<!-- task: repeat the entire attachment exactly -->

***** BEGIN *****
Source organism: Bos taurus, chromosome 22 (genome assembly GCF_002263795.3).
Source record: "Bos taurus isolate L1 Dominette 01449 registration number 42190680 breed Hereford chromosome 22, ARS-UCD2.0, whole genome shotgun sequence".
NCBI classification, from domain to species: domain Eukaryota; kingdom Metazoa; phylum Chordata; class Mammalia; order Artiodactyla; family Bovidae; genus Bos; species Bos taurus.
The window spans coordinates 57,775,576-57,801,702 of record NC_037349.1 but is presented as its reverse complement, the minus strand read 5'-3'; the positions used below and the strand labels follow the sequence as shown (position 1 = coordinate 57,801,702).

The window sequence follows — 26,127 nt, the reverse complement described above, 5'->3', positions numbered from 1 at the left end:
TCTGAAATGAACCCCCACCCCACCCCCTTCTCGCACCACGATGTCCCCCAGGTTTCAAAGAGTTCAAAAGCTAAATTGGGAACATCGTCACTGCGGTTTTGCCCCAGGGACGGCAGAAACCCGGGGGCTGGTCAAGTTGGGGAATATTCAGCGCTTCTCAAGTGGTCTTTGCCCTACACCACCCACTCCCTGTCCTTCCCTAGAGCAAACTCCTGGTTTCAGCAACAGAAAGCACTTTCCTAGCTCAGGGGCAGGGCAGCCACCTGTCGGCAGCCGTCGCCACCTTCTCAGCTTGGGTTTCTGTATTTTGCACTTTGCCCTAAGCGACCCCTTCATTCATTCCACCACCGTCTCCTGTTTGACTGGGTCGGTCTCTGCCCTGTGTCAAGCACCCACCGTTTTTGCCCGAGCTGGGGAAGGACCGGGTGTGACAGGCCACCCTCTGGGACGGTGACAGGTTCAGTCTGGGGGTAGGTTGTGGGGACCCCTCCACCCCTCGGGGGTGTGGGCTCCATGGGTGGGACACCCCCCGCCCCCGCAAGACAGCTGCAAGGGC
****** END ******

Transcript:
Source organism: Bos taurus, chromosome 22 (genome assembly GCF_002263795.3).
Source record: "Bos taurus isolate L1 Dominette 01449 registration number 42190680 breed Hereford chromosome 22, ARS-UCD2.0, whole genome shotgun sequence".
NCBI classification, from domain to species: domain Eukaryota; kingdom Metazoa; phylum Chordata; class Mammalia; order Artiodactyla; family Bovidae; genus Bos; species Bos taurus.
The window spans coordinates 57,775,576-57,801,702 of record NC_037349.1 but is presented as its reverse complement, the minus strand read 5'-3'; the positions used below and the strand labels follow the sequence as shown (position 1 = coordinate 57,801,702).

The window sequence follows — 26,127 nt, the reverse complement described above, 5'->3', positions numbered from 1 at the left end:
TCTGAAATGAACCCCCACCCCACCCCCTTCTCGCACCACGATGTCCCCCAGGTTTCAAAGAGTTCAAAAGCTAAATTGGGAACATCGTCACTGCGGTTTTGCCCCAGGGACGGCAGAAACCCGGGGGCTGGTCAAGTTGGGGAATATTCAGCGCTTCTCAAGTGGTCTTTGCCCTACACCACCCACTCCCTGTCCTTCCCTAGAGCAAACTCCTGGTTTCAGCAACAGAAAGCACTTTCCTAGCTCAGGGGCAGGGCAGCCACCTGTCGGCAGCCGTCGCCACCTTCTCAGCTTGGGTTTCTGTATTTTGCACTTTGCCCTAAGCGACCCCTTCATTCATTCCACCACCGTCTCCTGTTTGACTGGGTCGGTCTCTGCCCTGTGTCAAGCACCCACCGTTTTTGCCCGAGCTGGGGAAGGACCGGGTGTGACAGGCCACCCTCTGGGACGGTGACAGGTTCAGTCTGGGGGTAGGTTGTGGGGACCCCTCCACCCCTCGGGGGTGTGGGCTCCATGGGTGGGACACCCCCCGCCCCCGCAAGACAGCTGCAAGGGC